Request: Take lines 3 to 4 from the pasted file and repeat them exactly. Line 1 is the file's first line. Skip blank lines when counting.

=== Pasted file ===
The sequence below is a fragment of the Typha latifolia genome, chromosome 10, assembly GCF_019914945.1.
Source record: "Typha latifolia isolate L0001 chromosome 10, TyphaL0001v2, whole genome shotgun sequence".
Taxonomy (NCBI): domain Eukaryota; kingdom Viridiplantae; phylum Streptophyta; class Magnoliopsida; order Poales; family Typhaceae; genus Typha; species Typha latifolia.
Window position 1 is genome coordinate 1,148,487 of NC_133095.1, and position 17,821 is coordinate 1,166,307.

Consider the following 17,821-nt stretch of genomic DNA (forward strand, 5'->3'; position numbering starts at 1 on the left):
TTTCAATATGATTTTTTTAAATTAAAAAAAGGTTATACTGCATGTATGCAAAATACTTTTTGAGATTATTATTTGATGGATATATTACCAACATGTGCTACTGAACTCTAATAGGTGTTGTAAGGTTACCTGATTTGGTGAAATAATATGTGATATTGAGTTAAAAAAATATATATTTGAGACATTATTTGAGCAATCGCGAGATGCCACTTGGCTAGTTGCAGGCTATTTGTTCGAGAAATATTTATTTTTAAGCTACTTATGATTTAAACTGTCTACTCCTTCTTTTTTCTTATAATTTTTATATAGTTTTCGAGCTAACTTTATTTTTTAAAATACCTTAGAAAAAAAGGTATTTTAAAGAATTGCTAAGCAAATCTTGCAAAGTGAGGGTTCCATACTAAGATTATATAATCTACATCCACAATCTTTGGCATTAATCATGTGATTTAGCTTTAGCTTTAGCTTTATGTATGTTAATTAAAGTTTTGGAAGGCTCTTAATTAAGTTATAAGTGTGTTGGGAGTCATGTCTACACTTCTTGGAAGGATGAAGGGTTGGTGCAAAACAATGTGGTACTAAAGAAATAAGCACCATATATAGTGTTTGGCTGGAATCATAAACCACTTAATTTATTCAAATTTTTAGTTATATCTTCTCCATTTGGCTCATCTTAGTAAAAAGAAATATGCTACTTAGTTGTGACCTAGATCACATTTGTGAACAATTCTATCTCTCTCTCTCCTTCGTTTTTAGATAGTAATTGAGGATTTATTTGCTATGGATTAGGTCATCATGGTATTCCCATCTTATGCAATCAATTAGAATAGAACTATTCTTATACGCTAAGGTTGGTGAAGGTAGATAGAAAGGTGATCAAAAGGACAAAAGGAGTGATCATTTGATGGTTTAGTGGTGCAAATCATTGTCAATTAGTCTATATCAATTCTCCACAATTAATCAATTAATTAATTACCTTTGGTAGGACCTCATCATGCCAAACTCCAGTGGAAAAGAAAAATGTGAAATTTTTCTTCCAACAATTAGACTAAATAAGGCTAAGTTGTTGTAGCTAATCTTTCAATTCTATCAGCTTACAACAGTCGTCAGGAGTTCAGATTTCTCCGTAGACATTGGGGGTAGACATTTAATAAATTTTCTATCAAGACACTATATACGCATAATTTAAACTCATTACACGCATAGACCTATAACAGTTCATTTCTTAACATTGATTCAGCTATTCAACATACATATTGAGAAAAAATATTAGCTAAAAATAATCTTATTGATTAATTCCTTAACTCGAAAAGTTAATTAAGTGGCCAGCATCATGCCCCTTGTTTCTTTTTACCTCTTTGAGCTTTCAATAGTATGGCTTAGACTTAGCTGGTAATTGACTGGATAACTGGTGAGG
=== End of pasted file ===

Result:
Taxonomy (NCBI): domain Eukaryota; kingdom Viridiplantae; phylum Streptophyta; class Magnoliopsida; order Poales; family Typhaceae; genus Typha; species Typha latifolia.
Window position 1 is genome coordinate 1,148,487 of NC_133095.1, and position 17,821 is coordinate 1,166,307.